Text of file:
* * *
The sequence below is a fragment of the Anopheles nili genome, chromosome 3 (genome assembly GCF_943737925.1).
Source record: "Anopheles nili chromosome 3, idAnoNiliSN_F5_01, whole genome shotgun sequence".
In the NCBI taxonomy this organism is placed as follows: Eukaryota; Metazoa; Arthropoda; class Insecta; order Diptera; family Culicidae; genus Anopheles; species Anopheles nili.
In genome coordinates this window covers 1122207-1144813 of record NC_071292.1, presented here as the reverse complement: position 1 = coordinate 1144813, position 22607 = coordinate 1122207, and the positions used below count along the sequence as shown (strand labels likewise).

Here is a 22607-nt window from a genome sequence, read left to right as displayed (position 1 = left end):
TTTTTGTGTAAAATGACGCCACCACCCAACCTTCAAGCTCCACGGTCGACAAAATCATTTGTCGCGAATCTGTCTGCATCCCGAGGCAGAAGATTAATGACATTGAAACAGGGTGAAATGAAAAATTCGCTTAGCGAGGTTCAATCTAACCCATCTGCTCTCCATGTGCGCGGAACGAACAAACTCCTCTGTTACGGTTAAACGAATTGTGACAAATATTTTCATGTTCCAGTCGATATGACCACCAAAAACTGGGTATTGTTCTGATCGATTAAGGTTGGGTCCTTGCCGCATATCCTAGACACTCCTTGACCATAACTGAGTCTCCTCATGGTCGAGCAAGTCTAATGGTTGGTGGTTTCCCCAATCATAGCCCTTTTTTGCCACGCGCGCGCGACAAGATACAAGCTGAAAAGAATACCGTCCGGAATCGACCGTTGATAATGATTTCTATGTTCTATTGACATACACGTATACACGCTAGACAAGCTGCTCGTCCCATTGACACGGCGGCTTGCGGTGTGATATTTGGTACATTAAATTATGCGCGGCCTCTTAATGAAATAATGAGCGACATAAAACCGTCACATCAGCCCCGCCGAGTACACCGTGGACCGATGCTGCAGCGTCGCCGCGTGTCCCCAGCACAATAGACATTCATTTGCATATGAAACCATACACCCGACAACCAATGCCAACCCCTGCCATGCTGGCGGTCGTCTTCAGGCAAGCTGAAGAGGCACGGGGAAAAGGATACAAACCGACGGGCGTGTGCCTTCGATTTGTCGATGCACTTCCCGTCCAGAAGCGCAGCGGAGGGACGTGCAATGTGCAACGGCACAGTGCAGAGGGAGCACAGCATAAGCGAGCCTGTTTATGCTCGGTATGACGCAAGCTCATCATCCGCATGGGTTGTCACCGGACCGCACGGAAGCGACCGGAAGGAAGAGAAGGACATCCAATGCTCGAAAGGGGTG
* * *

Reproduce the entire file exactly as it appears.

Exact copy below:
The sequence below is a fragment of the Anopheles nili genome, chromosome 3 (genome assembly GCF_943737925.1).
Source record: "Anopheles nili chromosome 3, idAnoNiliSN_F5_01, whole genome shotgun sequence".
In the NCBI taxonomy this organism is placed as follows: Eukaryota; Metazoa; Arthropoda; class Insecta; order Diptera; family Culicidae; genus Anopheles; species Anopheles nili.
In genome coordinates this window covers 1122207-1144813 of record NC_071292.1, presented here as the reverse complement: position 1 = coordinate 1144813, position 22607 = coordinate 1122207, and the positions used below count along the sequence as shown (strand labels likewise).

Here is a 22607-nt window from a genome sequence, read left to right as displayed (position 1 = left end):
TTTTTGTGTAAAATGACGCCACCACCCAACCTTCAAGCTCCACGGTCGACAAAATCATTTGTCGCGAATCTGTCTGCATCCCGAGGCAGAAGATTAATGACATTGAAACAGGGTGAAATGAAAAATTCGCTTAGCGAGGTTCAATCTAACCCATCTGCTCTCCATGTGCGCGGAACGAACAAACTCCTCTGTTACGGTTAAACGAATTGTGACAAATATTTTCATGTTCCAGTCGATATGACCACCAAAAACTGGGTATTGTTCTGATCGATTAAGGTTGGGTCCTTGCCGCATATCCTAGACACTCCTTGACCATAACTGAGTCTCCTCATGGTCGAGCAAGTCTAATGGTTGGTGGTTTCCCCAATCATAGCCCTTTTTTGCCACGCGCGCGCGACAAGATACAAGCTGAAAAGAATACCGTCCGGAATCGACCGTTGATAATGATTTCTATGTTCTATTGACATACACGTATACACGCTAGACAAGCTGCTCGTCCCATTGACACGGCGGCTTGCGGTGTGATATTTGGTACATTAAATTATGCGCGGCCTCTTAATGAAATAATGAGCGACATAAAACCGTCACATCAGCCCCGCCGAGTACACCGTGGACCGATGCTGCAGCGTCGCCGCGTGTCCCCAGCACAATAGACATTCATTTGCATATGAAACCATACACCCGACAACCAATGCCAACCCCTGCCATGCTGGCGGTCGTCTTCAGGCAAGCTGAAGAGGCACGGGGAAAAGGATACAAACCGACGGGCGTGTGCCTTCGATTTGTCGATGCACTTCCCGTCCAGAAGCGCAGCGGAGGGACGTGCAATGTGCAACGGCACAGTGCAGAGGGAGCACAGCATAAGCGAGCCTGTTTATGCTCGGTATGACGCAAGCTCATCATCCGCATGGGTTGTCACCGGACCGCACGGAAGCGACCGGAAGGAAGAGAAGGACATCCAATGCTCGAAAGGGGTG